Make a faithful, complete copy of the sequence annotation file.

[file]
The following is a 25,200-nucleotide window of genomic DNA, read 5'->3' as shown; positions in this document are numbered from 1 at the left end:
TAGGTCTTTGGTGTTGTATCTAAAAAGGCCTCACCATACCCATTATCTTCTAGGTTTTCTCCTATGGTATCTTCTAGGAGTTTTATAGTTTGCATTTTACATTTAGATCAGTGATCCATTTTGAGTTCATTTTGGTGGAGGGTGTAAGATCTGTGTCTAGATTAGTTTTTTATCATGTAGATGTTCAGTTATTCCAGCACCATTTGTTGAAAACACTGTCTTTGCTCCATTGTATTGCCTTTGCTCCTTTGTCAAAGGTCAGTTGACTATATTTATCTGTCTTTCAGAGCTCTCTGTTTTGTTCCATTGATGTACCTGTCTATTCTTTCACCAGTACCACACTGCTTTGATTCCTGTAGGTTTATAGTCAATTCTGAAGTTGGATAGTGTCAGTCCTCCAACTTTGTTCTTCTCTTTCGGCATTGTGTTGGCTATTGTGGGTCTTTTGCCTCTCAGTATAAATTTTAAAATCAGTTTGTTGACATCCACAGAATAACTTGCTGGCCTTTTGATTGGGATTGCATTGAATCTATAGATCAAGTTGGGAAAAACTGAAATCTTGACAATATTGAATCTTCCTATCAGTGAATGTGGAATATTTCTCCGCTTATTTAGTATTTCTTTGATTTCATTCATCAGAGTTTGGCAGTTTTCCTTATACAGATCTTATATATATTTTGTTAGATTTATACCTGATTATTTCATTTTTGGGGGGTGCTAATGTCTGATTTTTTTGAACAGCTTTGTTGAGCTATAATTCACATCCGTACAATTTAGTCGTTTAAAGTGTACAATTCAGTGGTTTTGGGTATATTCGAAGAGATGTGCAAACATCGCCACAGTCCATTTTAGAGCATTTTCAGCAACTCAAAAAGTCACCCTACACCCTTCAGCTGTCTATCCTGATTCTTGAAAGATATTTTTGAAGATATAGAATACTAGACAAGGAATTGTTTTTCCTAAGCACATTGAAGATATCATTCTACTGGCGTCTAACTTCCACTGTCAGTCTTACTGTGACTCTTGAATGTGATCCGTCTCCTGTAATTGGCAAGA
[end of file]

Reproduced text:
The following is a 25,200-nucleotide window of genomic DNA, read 5'->3' as shown; positions in this document are numbered from 1 at the left end:
TAGGTCTTTGGTGTTGTATCTAAAAAGGCCTCACCATACCCATTATCTTCTAGGTTTTCTCCTATGGTATCTTCTAGGAGTTTTATAGTTTGCATTTTACATTTAGATCAGTGATCCATTTTGAGTTCATTTTGGTGGAGGGTGTAAGATCTGTGTCTAGATTAGTTTTTTATCATGTAGATGTTCAGTTATTCCAGCACCATTTGTTGAAAACACTGTCTTTGCTCCATTGTATTGCCTTTGCTCCTTTGTCAAAGGTCAGTTGACTATATTTATCTGTCTTTCAGAGCTCTCTGTTTTGTTCCATTGATGTACCTGTCTATTCTTTCACCAGTACCACACTGCTTTGATTCCTGTAGGTTTATAGTCAATTCTGAAGTTGGATAGTGTCAGTCCTCCAACTTTGTTCTTCTCTTTCGGCATTGTGTTGGCTATTGTGGGTCTTTTGCCTCTCAGTATAAATTTTAAAATCAGTTTGTTGACATCCACAGAATAACTTGCTGGCCTTTTGATTGGGATTGCATTGAATCTATAGATCAAGTTGGGAAAAACTGAAATCTTGACAATATTGAATCTTCCTATCAGTGAATGTGGAATATTTCTCCGCTTATTTAGTATTTCTTTGATTTCATTCATCAGAGTTTGGCAGTTTTCCTTATACAGATCTTATATATATTTTGTTAGATTTATACCTGATTATTTCATTTTTGGGGGGTGCTAATGTCTGATTTTTTTGAACAGCTTTGTTGAGCTATAATTCACATCCGTACAATTTAGTCGTTTAAAGTGTACAATTCAGTGGTTTTGGGTATATTCGAAGAGATGTGCAAACATCGCCACAGTCCATTTTAGAGCATTTTCAGCAACTCAAAAAGTCACCCTACACCCTTCAGCTGTCTATCCTGATTCTTGAAAGATATTTTTGAAGATATAGAATACTAGACAAGGAATTGTTTTTCCTAAGCACATTGAAGATATCATTCTACTGGCGTCTAACTTCCACTGTCAGTCTTACTGTGACTCTTGAATGTGATCCGTCTCCTGTAATTGGCAAGA